You need boobs or a buffed bod to get away with casual cruising in a drop-top. My wife assures me I have neither, which is why I tend to keep the lid on the SLK 250 up.
She has a point though - most people who splash $100,000 on a two-seat roadster are image conscious. If that’s the case, Mercedes-Benz has their measure. The SLK roadster is as pretty a mechanical picture as you can paint for the money.
The 250 is the pick of the pair of 1.8-litre turbo engines that start the SLK line-up. At $92,450 it is $3000 dearer than BMW’s rival Z4 28i and $11,000 dearer than the all-wheel drive Audi TT 2.0 quattro. It’s still $15,000 under a Porsche Boxster or its SLK 350 stablemate, though.
The SLK 250 rolls off the showroom with an infotainment system including satnav and web browser and voice control, a seven-inch hi-res screen, bi-xenon headlamps and heated and powered seats.
It takes just 20 seconds to transform from classy to cool as the roof tucks in to the boot. That will chew most of the cargo space, so on weekends away, plan on getting to the hotel and unloading the luggage before you go topless.
The engine is a 1.8-litre four-cylinder turbo matched to a seven-speed auto. The auto is a switch-hitter. The default economy setting heavily favours frugality over fun. That leads to a long wait between burying the right foot and eliciting a response from the engine but is also key in helping the car achieve a claimed 6.7 litres/100km.
Great for boulevard cruising; frustrating when trying to get on the throttle mid-corner. Sports mode eliminates the lag and is the preferred option for those making moves. Better still, go for manual mode and change gears via the wheel-mounted paddle shifters.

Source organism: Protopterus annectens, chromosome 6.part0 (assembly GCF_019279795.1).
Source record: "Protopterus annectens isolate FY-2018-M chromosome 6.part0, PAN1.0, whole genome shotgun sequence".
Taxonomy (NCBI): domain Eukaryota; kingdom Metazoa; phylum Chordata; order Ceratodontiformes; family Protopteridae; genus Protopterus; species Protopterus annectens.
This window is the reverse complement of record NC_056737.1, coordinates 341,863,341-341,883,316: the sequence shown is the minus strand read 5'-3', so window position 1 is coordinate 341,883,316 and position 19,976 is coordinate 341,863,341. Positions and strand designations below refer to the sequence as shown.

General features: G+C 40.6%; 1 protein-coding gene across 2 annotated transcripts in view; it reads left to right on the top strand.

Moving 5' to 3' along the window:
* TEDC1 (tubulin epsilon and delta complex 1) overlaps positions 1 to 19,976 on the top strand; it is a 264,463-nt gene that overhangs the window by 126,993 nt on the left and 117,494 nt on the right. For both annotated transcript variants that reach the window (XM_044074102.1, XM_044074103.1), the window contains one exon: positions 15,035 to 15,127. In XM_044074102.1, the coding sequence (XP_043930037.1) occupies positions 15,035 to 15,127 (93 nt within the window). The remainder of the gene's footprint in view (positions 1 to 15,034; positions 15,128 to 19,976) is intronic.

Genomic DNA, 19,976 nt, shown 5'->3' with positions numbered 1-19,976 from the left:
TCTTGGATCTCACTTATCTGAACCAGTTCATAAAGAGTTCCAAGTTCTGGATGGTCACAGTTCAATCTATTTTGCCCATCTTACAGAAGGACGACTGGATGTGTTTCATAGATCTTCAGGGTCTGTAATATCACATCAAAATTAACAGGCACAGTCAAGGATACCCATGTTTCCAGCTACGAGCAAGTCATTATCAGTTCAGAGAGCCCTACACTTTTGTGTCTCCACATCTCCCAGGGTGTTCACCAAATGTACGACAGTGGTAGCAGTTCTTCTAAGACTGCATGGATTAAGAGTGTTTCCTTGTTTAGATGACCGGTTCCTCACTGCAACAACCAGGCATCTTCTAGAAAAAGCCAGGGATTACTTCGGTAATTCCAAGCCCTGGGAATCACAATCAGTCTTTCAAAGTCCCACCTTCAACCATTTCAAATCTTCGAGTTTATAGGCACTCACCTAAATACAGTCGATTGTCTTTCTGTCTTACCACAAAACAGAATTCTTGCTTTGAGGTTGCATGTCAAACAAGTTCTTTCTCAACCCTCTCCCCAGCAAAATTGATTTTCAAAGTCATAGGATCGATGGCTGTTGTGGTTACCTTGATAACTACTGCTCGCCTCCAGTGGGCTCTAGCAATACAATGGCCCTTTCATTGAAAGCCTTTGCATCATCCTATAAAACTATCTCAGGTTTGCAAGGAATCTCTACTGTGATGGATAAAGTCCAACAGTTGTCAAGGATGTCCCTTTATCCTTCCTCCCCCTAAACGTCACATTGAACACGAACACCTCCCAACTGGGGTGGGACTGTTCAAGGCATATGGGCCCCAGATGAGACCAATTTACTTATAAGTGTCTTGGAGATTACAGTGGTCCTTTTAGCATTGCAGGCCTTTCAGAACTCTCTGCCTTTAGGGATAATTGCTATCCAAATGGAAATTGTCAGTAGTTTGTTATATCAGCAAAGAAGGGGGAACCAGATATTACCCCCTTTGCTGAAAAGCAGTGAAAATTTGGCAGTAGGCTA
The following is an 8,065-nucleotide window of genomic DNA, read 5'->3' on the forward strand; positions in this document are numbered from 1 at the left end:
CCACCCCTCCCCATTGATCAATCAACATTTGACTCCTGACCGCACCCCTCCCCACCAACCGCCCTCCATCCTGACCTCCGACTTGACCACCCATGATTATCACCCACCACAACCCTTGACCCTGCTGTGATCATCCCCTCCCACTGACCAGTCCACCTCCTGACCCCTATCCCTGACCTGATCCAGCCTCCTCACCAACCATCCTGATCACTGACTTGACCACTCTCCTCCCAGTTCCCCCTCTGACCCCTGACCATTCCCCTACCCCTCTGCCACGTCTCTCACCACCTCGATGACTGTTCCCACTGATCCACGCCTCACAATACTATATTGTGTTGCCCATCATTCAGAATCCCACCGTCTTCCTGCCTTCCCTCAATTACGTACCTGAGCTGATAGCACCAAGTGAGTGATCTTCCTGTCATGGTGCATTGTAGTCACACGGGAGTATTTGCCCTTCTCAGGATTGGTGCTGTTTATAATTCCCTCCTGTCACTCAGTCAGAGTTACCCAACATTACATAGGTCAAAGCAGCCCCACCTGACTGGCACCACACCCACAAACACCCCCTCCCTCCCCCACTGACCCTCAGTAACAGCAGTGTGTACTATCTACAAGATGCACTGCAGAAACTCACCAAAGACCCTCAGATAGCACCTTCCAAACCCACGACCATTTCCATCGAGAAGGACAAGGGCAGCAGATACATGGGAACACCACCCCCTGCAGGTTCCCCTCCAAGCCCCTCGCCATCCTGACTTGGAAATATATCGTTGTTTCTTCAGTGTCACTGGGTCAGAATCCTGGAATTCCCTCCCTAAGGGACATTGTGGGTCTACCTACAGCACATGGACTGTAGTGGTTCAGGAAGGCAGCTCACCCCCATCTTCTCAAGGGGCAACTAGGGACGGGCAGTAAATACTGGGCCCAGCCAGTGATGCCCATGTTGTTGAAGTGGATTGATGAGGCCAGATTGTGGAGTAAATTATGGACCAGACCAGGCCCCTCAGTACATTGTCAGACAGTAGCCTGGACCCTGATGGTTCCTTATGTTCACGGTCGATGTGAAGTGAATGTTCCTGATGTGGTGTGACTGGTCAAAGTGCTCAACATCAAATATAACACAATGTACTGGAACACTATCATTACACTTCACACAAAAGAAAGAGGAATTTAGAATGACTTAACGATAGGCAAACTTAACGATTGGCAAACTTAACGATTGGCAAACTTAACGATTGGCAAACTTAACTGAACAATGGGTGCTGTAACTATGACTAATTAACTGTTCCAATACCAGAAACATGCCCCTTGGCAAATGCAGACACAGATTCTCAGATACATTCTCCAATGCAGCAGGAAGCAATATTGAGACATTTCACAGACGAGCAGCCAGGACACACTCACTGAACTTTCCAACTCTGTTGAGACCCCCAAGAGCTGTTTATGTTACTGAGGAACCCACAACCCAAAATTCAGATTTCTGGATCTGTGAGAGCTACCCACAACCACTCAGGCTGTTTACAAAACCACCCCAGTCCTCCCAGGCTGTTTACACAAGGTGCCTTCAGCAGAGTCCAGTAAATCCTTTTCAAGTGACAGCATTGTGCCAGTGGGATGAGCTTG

There’s a touch of SL and SLS about Merc’s baby roadster. The fact it’s more than $130,000 cheaper makes it the standout of the two-seater range. The single horizontal bar that carries the Benz emblem on the front brings enough aggression to the front end to jab the “girl’s car” image in the head and the profile is pure roadster curves.
Inside it has an edge on its German rivals. It looks premium and, with the manually operated wind-blockers behind the seats, there is very little turbulence when you are exposed to the elements.
It hasn’t hit the ANCAP wall but Merc doesn’t build anything that won’t earn a five-star rating. In the case of the SLK, there are six airbags, the usual assortment of computer-enhanced and accelerometer-monitored braking software and a chassis that is harder than an ATO auditor.
This car raises the roof for top-down driving. Body flex is impossible to find at legal speeds and it combines outright fun with luxury motoring. The steering isn’t as sharp as the Z4 but compensates by being more relaxed around town. Ditto with the suspension. It is firmer than your average German sedan but there’s no jarring over potholes.
A 0-100km/h time of 6.6 seconds isn’t going to set acceleration records but that isn’t what the 250 is about. It is about caressing corners, clipping the apex and then using the 350Nm to cannon to the next turn. Or shooting the breeze on country roads, then parading down seaside promenades. It is built for a purpose and does the required tasks purposefully.
If you have an appetite for luxury roadsters, the SLK 250 will sate it. Easy to park, easy to pose in and easy to drive, it shaves the rough edges off outright sports car to bring refinement to alfresco driving.
Mercedes-Benz SLK 250
Price: from $92,450
Warranty: three years/100,000 km
Resale: 57 per cent
Service Interval: 12 months/15,000km
Crash rating: not tested
Safety: six airbags, ABS, TC, ESC, EBD
Engine: 1.8-litre turbo four-cylinder, 150kW/350Nm
Transmission: seven-speed automatic, RWD
Dimensions: 4.15m (L), 1.82m (W), 1.31m (H)
Thirst: 6.7L/100km (95 RON), 155g/km CO2
Price: from $89,400
Engine: 2-litre 4-cylinder, 180kW/350Nm
Transmission: 8-speed auto or 6 speed manual, RWD
Thirst: 6.8L/100Km, CO2 159g/km
Price: from $89,400
Engine: 2-litre 4-cylinder, 155kW/350Nm
Transmission: 6-speed auto, FWD
Thirst: 7.4L/100km, CO2 172g/km